Effects of a health worker-led 3-month yoga intervention on blood pressure of hypertensive patients: a randomised controlled multicentre trial in the primary care setting

Raja Ram Dhungana, Zeljko Pedisic, Suira Joshi, Mahesh Kumar Khanal, Om Prakash Kalauni, Anu Shakya, Vijay Bhurtel, Savyata Panthi, K. C. Ramesh Kumar, Binod Ghimire, Achyut Raj Pandey, Bihungum Bista, Shiva Ram Khatiwoda, Craig Steven McLachlan, Dinesh Neupane, Maximilian de Courten

Research output: Contribution to journalArticlepeer-review

Abstract

Background: Hypertension control remains a major challenge globally. A recent systematic review suggested that yoga has beneficial effects on reducing blood pressure. However, the role of yoga in hypertension management in primary health care has received little attention, and no studies have evaluated the impact of a yoga program fully delivered by health care staff on hypertension. This study, therefore, assessed the effects of a health worker-led yoga intervention on blood pressure reduction among hypertensives patients in the primary care setting. Methods: This was a multicentric, two-arm, randomised trial conducted among hypertensive patients in seven Ayurveda Health Centres in Nepal between March 2017 and June 2018. One hundred and twenty-one participants who were on or without medications were randomised to intervention (n = 61) and wait-list control (n = 60) groups using stratified block randomisation. Participants in the intervention arm received an intervention consisting of an initial five-day structured yoga training at the centres and then a further home-based practice of yoga for five days a week for the following 90 days. Both intervention and control groups also participated in a 2-h health education session. The primary outcome of this trial was systolic blood pressure at 90-day follow-up. Data were analysed on an intention-to-treat basis using linear mixed-effects regression models. Results: We included all 121 study participants (intervention/control = 61/60) in the primary analysis (52.1% males; mean ± SD age = 47.8 ± 10.8 years). The difference in systolic blood pressure between the intervention group and the control group was − 7.66 mmHg (95% CI: − 10.4, − 4.93). For diastolic blood pressure, the difference was − 3.86 mmHg (95% CI: − 6.65, − 1.06). No adverse events were reported by the participants. Conclusions: A yoga program for hypertensive patients consisting of a five-day training in health centres and 90 days of practice at home is effective for reducing blood pressure. Significant benefits for hypertensive patients could be expected if such programmes would become a part of the standard treatment practice. Trial registration: This trial was prospectively registered with the Clinical Trial Registry of India [CTRI/2017/02/007822] on 10/02/2017.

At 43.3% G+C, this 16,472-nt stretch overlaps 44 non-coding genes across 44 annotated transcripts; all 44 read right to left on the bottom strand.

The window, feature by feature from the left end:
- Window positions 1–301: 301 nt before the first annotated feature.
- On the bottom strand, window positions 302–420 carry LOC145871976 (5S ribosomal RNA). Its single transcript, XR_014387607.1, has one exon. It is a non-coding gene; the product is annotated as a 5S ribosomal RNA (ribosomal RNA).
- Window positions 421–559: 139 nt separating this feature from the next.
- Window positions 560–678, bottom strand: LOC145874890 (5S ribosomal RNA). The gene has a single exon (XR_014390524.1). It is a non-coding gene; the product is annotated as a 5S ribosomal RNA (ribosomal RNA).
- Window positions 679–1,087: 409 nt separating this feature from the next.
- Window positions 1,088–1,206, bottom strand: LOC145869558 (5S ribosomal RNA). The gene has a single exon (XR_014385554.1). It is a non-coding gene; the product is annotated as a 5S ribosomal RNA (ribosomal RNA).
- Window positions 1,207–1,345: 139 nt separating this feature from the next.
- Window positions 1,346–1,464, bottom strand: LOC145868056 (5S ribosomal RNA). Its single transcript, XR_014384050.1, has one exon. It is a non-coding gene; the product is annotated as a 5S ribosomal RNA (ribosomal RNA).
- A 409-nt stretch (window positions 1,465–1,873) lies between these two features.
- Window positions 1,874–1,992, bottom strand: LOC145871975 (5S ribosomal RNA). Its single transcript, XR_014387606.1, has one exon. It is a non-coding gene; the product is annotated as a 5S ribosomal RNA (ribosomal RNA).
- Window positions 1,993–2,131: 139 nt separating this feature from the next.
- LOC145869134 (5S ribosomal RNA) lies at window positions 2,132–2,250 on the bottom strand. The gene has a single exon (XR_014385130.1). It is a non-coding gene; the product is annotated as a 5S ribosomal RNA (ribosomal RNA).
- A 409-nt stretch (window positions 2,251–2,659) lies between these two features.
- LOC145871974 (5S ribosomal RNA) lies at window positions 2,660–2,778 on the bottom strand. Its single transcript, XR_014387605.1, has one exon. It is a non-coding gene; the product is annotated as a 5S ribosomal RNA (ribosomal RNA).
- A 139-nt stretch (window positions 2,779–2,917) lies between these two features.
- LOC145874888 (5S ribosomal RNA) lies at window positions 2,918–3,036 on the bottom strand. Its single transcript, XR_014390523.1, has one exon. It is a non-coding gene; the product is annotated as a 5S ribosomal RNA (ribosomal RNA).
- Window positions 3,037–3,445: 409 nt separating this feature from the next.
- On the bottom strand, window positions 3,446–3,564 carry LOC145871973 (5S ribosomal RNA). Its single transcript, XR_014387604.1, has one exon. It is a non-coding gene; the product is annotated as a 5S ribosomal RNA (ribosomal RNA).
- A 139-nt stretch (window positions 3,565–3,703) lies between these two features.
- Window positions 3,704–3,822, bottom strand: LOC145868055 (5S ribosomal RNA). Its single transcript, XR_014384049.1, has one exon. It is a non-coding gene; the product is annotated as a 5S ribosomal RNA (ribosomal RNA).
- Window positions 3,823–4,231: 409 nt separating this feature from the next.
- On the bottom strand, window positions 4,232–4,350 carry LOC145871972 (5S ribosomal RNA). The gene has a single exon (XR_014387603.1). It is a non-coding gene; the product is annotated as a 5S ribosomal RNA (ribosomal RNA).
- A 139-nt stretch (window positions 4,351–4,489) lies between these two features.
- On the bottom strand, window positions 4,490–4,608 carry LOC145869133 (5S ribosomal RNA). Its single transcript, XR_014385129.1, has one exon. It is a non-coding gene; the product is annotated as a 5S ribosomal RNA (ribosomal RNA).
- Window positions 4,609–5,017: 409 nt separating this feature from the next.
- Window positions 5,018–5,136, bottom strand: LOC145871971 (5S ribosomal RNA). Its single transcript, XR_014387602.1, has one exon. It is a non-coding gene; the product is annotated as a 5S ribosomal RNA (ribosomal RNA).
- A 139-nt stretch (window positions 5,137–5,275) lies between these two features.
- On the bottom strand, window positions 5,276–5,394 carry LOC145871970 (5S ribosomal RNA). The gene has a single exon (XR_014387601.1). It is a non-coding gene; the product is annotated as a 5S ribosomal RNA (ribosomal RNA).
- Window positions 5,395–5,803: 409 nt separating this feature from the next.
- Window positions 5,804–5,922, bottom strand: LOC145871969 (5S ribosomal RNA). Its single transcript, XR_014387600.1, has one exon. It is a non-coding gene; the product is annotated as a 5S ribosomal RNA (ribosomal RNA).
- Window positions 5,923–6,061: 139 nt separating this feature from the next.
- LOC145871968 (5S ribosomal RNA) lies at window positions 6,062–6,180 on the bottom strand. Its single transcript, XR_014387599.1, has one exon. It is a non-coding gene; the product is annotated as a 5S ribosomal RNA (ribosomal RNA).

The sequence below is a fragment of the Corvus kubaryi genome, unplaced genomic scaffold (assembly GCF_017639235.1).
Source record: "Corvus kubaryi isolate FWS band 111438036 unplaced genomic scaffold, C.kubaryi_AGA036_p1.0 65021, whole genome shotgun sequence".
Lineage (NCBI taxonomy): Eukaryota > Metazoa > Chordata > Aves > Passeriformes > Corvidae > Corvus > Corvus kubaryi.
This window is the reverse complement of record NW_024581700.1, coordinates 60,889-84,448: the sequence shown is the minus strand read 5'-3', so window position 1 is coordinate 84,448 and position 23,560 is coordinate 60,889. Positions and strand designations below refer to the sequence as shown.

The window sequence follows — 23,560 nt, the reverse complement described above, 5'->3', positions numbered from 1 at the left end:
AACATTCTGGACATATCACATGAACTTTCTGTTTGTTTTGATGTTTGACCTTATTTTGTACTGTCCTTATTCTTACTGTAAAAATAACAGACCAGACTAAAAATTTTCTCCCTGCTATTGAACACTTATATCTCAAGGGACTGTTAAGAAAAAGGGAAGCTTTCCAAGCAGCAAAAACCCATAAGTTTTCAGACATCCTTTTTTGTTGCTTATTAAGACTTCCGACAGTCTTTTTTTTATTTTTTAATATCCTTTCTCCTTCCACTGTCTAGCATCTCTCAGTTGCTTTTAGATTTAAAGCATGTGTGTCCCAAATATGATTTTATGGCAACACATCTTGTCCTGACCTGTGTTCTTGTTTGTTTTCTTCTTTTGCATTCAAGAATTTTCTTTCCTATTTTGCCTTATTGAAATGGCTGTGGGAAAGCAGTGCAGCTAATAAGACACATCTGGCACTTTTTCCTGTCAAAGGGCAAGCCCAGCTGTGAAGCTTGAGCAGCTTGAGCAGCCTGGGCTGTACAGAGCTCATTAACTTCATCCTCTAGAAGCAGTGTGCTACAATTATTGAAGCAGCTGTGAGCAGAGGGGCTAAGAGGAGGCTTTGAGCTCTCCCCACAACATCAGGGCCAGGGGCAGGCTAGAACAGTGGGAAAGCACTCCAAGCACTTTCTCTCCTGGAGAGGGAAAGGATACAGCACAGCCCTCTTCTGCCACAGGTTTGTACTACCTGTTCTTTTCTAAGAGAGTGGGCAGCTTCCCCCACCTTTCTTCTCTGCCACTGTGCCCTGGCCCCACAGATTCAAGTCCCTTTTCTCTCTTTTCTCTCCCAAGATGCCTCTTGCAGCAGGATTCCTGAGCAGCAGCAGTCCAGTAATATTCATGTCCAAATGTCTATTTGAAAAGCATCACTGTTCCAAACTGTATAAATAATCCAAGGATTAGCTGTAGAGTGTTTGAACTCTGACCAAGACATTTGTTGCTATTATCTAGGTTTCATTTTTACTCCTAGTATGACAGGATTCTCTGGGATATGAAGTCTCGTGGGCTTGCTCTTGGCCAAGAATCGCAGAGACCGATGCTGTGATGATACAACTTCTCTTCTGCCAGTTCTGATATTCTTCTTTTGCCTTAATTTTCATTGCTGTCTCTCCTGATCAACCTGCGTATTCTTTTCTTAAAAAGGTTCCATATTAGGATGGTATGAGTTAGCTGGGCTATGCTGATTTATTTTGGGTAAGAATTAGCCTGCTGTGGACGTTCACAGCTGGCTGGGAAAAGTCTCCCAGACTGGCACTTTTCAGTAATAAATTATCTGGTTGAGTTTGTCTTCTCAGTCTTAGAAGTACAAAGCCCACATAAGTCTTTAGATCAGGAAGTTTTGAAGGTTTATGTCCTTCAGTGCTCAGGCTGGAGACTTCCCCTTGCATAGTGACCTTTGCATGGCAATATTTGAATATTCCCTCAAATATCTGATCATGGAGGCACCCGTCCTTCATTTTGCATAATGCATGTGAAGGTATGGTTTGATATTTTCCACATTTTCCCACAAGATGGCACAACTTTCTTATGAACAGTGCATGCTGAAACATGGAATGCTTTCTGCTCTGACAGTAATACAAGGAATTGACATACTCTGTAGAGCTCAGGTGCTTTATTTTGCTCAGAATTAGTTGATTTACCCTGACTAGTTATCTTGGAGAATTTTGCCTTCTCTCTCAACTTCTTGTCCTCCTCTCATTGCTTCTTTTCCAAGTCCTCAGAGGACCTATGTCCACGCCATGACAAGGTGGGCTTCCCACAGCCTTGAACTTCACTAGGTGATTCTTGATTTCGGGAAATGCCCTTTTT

Original languageEnglish (US)
Article number550
JournalBMC public health
Volume21
Issue number1
DOIs
StatePublished - Dec 2021

Keywords

  • Ayurveda
  • Blood pressure
  • Hypertension
  • Nepal
  • Primary care
  • Yoga

ASJC Scopus subject areas

  • Public Health, Environmental and Occupational Health

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